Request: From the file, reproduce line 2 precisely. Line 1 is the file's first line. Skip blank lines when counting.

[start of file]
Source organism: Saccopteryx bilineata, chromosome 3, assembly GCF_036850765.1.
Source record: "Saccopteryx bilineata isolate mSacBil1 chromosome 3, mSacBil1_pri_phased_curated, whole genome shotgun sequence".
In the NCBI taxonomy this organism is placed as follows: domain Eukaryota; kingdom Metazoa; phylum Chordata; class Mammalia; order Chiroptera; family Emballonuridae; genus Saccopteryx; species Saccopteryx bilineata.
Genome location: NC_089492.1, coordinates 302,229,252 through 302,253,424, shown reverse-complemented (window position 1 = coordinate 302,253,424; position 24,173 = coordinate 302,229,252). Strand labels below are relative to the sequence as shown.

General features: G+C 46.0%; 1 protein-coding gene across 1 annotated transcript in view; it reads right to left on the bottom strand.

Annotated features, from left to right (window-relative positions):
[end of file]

Source record: "Saccopteryx bilineata isolate mSacBil1 chromosome 3, mSacBil1_pri_phased_curated, whole genome shotgun sequence".